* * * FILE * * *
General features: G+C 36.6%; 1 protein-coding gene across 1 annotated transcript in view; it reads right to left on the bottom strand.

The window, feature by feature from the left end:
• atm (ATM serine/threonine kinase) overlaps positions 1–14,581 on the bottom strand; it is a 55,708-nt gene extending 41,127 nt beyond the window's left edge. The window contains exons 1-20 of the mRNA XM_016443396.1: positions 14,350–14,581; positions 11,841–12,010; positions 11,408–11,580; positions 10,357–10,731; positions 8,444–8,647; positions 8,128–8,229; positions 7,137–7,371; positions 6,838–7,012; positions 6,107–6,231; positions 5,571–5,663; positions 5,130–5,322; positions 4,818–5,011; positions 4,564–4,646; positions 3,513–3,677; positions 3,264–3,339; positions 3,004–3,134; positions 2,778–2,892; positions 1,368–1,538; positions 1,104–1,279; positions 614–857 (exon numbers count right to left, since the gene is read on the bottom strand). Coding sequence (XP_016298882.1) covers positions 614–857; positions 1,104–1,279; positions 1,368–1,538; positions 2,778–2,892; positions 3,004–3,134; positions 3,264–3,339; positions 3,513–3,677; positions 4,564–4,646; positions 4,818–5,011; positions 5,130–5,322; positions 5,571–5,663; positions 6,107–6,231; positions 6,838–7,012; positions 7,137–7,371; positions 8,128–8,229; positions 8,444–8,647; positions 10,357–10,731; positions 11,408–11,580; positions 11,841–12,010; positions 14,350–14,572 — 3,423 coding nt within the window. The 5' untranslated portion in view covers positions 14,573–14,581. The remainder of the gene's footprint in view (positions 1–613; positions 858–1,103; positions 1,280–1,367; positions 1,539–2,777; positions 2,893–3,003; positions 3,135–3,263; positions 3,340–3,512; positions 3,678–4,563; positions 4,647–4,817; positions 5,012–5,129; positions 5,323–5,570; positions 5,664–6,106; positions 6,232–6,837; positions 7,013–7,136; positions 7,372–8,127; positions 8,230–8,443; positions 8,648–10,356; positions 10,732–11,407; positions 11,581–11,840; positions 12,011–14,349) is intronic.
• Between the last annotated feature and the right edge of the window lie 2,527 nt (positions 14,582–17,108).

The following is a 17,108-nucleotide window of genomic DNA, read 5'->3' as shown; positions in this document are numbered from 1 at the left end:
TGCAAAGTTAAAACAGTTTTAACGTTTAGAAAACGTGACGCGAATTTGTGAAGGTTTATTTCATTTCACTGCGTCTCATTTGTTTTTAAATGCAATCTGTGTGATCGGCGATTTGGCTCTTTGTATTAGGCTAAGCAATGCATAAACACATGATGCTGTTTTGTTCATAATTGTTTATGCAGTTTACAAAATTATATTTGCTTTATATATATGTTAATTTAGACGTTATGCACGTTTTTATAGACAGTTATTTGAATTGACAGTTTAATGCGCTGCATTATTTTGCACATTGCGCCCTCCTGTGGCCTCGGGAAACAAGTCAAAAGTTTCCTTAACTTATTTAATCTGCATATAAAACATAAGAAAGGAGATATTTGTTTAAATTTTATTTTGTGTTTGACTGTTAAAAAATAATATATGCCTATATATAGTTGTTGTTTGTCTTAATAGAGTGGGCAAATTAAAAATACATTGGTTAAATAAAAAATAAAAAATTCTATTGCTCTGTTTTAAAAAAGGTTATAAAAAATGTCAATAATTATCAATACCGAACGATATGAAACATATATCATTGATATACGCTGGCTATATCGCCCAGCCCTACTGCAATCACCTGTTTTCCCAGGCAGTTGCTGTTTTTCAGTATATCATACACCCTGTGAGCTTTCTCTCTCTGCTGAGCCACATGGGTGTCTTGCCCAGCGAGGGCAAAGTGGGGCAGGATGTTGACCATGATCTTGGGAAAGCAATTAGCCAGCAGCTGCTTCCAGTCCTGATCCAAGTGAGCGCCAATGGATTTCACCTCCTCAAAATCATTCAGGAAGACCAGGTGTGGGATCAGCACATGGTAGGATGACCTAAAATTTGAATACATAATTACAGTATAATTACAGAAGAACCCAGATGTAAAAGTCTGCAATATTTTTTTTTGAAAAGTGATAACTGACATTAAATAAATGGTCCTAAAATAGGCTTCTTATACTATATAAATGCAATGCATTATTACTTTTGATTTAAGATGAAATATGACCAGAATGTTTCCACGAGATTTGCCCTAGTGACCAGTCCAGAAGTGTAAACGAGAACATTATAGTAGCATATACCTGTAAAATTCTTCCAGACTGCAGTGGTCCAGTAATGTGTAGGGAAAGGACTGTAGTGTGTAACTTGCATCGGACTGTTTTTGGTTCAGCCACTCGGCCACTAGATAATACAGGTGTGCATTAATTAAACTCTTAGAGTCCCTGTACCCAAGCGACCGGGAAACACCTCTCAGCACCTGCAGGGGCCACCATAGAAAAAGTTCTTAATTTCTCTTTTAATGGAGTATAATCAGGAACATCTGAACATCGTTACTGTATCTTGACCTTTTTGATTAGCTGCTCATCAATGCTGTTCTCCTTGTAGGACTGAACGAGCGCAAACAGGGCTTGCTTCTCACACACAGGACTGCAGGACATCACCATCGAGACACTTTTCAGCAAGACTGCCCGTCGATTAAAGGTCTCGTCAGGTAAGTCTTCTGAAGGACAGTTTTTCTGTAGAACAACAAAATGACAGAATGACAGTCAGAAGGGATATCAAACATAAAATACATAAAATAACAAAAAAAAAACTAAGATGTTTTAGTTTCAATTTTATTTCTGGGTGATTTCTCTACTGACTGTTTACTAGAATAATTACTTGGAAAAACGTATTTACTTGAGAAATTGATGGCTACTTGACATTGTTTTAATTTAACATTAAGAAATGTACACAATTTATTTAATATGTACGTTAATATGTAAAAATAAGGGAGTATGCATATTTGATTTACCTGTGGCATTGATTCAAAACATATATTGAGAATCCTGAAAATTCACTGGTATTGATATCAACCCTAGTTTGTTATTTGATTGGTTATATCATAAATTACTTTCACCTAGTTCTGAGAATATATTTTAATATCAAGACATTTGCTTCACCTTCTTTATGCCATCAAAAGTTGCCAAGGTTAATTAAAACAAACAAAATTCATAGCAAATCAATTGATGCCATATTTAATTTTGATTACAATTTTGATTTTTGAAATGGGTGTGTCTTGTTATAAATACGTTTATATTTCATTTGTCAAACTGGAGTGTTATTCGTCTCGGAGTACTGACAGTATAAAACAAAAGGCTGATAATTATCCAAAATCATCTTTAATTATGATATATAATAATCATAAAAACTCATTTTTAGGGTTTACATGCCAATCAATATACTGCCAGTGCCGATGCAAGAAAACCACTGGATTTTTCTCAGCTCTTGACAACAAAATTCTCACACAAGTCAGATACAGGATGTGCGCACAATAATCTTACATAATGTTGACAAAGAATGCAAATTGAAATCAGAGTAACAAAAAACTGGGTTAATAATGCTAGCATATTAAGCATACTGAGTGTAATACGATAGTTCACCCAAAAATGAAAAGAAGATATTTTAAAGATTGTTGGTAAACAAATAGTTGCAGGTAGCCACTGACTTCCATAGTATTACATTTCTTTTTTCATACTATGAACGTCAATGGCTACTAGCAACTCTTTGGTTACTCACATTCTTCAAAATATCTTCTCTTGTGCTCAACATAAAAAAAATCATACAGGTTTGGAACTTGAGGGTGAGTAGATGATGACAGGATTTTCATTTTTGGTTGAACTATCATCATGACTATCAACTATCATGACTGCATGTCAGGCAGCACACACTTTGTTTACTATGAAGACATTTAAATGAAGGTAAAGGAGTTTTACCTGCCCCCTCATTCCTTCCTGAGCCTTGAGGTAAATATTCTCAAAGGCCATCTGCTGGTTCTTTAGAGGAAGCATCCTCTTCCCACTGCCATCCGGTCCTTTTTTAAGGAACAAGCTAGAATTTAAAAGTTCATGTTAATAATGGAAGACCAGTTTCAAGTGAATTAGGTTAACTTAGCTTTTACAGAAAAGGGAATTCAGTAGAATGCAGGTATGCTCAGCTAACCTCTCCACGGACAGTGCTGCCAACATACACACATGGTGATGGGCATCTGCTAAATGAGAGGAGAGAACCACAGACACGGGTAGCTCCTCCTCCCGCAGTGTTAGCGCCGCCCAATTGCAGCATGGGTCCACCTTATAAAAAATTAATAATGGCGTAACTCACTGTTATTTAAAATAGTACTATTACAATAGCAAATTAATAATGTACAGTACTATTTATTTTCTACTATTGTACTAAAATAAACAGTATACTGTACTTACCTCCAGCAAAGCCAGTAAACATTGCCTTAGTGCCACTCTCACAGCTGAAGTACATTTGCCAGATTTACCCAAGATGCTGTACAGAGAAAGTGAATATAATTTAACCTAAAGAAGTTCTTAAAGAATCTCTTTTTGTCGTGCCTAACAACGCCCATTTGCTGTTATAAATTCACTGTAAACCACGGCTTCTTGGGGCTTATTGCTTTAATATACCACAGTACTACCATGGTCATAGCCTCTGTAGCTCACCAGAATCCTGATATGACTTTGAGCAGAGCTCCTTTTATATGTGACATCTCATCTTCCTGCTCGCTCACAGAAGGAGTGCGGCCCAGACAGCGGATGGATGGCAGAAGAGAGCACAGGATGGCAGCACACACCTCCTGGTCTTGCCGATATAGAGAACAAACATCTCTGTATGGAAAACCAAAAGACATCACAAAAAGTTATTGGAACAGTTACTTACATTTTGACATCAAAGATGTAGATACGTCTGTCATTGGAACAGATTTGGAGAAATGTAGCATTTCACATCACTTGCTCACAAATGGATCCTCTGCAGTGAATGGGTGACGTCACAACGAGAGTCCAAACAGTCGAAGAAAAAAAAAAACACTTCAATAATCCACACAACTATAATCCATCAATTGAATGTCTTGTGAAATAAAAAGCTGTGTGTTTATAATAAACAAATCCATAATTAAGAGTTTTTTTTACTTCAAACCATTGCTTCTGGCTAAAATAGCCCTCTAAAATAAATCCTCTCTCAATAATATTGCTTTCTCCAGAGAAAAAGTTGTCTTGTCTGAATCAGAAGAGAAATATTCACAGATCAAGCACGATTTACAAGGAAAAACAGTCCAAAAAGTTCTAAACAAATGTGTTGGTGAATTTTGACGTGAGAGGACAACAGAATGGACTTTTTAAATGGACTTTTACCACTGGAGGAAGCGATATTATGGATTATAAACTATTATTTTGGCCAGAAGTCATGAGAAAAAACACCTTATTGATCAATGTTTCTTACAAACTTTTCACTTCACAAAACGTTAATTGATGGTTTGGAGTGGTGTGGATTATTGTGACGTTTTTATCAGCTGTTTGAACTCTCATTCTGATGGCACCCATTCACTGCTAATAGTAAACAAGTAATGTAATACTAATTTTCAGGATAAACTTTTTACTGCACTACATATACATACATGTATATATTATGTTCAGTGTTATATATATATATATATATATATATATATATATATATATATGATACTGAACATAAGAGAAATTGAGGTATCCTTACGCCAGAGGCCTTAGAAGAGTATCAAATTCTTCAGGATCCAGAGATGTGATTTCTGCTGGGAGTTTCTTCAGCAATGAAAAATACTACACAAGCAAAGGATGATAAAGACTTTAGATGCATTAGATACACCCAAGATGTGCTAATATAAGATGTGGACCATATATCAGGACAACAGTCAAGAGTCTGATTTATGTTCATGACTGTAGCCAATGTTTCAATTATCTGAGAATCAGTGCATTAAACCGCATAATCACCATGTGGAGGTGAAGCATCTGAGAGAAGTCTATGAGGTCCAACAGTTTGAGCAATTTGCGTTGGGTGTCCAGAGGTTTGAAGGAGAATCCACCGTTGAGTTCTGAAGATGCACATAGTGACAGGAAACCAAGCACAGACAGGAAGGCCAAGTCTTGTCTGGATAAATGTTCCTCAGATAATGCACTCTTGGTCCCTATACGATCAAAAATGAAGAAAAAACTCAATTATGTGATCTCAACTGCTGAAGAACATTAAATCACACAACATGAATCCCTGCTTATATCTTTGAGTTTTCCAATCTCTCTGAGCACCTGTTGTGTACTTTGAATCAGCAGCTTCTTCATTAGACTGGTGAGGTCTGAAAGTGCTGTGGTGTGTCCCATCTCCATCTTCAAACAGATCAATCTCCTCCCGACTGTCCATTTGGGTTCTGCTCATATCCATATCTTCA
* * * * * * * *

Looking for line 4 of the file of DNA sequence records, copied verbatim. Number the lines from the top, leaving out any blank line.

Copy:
• Between the last annotated feature and the right edge of the window lie 2,527 nt (positions 14,582–17,108).